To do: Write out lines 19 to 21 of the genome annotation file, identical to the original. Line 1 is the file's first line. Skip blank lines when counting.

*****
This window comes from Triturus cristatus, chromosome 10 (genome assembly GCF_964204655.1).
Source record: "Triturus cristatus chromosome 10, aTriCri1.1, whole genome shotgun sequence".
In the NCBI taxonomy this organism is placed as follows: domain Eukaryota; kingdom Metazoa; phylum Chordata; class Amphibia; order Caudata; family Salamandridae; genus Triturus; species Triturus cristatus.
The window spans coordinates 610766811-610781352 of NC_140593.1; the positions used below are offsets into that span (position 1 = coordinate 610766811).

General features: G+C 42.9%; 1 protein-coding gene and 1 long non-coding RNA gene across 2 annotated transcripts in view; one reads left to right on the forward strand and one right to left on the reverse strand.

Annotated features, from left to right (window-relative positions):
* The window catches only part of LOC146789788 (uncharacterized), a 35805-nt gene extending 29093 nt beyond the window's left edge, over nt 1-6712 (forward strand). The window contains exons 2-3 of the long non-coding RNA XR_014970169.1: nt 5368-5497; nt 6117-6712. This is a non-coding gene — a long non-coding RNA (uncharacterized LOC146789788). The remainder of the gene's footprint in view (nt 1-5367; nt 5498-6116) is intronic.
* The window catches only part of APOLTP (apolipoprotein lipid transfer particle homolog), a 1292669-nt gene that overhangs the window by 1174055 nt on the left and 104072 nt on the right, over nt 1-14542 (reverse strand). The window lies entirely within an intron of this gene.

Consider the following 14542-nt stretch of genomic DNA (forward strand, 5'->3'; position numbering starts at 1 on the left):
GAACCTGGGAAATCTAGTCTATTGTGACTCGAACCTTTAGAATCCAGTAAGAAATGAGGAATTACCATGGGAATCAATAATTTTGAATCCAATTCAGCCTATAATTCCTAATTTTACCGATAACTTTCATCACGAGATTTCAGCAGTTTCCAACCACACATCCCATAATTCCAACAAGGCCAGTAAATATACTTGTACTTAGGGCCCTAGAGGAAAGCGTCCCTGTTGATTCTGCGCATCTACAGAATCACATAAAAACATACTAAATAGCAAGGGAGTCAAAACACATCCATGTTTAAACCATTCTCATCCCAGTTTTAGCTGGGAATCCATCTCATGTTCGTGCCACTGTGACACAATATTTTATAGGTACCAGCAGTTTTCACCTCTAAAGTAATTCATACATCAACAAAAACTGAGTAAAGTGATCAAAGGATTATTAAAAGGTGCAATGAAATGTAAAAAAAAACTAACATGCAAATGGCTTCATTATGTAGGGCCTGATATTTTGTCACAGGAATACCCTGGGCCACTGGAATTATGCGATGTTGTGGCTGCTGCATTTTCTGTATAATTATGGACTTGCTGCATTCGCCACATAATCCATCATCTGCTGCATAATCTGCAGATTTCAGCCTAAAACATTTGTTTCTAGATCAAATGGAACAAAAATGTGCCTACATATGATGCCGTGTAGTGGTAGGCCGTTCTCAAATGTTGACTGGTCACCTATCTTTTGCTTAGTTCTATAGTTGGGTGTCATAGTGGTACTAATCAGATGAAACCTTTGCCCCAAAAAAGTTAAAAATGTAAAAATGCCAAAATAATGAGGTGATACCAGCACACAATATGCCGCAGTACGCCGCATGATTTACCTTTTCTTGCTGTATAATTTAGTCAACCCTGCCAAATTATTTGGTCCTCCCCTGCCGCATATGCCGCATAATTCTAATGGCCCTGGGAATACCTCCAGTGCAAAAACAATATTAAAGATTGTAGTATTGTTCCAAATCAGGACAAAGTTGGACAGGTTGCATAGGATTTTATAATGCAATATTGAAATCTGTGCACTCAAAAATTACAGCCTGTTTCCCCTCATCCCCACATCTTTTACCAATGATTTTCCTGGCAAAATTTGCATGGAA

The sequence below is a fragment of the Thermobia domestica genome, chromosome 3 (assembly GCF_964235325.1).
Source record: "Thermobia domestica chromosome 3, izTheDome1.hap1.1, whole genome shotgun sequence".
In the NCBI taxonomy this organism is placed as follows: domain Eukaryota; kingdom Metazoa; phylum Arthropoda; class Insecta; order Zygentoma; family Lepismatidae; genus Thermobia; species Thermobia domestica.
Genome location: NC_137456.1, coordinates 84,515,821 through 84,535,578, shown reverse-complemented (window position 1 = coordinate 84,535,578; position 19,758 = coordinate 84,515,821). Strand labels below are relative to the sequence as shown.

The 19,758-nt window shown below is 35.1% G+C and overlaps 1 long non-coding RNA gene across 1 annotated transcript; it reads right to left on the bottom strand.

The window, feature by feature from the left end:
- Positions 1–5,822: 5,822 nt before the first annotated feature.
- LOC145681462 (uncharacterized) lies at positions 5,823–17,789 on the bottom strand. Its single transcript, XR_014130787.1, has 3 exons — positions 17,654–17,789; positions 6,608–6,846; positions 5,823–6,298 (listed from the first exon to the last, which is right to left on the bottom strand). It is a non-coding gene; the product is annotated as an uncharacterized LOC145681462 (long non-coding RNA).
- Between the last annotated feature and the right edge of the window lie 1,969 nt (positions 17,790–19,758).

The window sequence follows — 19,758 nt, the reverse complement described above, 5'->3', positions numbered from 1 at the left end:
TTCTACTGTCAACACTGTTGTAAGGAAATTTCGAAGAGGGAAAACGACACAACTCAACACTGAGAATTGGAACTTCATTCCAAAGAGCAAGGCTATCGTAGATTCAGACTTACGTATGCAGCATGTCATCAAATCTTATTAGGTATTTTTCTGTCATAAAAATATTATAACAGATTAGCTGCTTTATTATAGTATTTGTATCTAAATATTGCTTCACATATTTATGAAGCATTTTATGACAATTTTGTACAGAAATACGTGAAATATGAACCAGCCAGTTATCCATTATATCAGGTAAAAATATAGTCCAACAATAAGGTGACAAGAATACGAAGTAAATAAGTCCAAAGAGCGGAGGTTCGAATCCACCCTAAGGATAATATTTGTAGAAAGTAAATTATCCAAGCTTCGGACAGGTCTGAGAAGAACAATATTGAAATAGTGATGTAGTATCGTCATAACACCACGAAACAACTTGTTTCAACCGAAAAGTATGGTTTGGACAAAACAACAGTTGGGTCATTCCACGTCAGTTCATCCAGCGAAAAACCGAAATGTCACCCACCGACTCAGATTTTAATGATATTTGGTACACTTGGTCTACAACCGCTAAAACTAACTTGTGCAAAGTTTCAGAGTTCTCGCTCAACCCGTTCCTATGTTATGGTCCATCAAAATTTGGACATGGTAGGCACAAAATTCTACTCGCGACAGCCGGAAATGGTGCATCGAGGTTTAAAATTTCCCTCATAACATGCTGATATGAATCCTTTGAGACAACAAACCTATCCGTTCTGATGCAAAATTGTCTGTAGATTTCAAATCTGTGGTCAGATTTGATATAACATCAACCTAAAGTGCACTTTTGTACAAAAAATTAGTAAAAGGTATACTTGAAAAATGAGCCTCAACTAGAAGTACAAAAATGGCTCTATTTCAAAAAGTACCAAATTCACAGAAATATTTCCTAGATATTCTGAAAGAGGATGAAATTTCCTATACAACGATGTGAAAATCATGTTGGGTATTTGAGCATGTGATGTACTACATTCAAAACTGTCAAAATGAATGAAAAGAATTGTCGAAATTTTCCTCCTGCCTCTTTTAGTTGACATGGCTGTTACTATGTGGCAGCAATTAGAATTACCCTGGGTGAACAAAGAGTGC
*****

- Between the last annotated feature and the right edge of the window lie 1,969 nt (positions 17,790–19,758).

The window sequence follows — 19,758 nt, the reverse complement described above, 5'->3', positions numbered from 1 at the left end:
TTCTACTGTCAACACTGTTGTAAGGAAATTTCGAAGAGGGAAAACGACACAACTCAACACTGAGAATTGGAACTTCATTCCAAAGAGCAAGGCTATCGTAGATTCAGACTTACGTATGCAGCATGTCATCAAATCTTATTAGGTATTTTTCTGTCATAAAAATATTATAACAGATTAGCTGCTTTATTATAGTATTTGTATCTAAATATTGCTTCACATATTTATGAAGCATTTTATGACAATTTTGTACAGAAATACGTGAAATATGAACCAGCCAGTTATCCATTATATCAGGTAAAAATATAGTCCAACAATAAGGTGACAAGAATACGAAGTAAATAAGTCCAAAGAGCGGAGGTTCGAATCCACCCTAAGGATAATATTTGTAGAAAGTAAATTATCCAAGCTTCGGACAGGTCTGAGAAGAACAATATTGAAATAGTGATGTAGTATCGTCATAACACCACGAAACAACTTGTTTCAACCGAAAAGTATGGTTTGGACAAAACAACAGTTGGGTCATTCCACGTCAGTTCATCCAGCGAAAAACCGAAATGTCACCCACCGACTCAGATTTTAATGATATTTGGTACACTTGGTCTACAACCGCTAAAACTAACTTGTGCAAAGTTTCAGAGTTCTCGCTCAACCCGTTCCTATGTTATGGTCCATCAAAATTTGGACATGGTAGGCACAAAATTCTACTCGCGACAGCCGGAAATGGTGCATCGAGGTTTAAAATTTCCCTCATAACATGCTGATATGAATCCTTTGAGACAACAAACCTATCCGTTCTGATGCAAAATTGTCTGTAGATTTCAAATCTGTGGTCAGATTTGATATAACATCAACCTAAAGTGCACTTTTGTACAAAAAATTAGTAAAAGGTATACTTGAAAAATGAGCCTCAACTAGAAGTACAAAAATGGCTCTATTTCAAAAAGTACCAAATTCACAGAAATATTTCCTAGATATTCTGAAAGAGGATGAAATTTCCTATACAACGATGTGAAAATCATGTTGGGTATTTGAGCATGTGATGTACTACATTCAAAACTGTCAAAATGAATGAAAAGAATTGTCGAAATTTTCCTCCTGCCTCTTTTAGTTGACATGGCTGTTACTATGTGGCAGCAATTAGAATTACCCTGGGTGAACAAAGAGTGC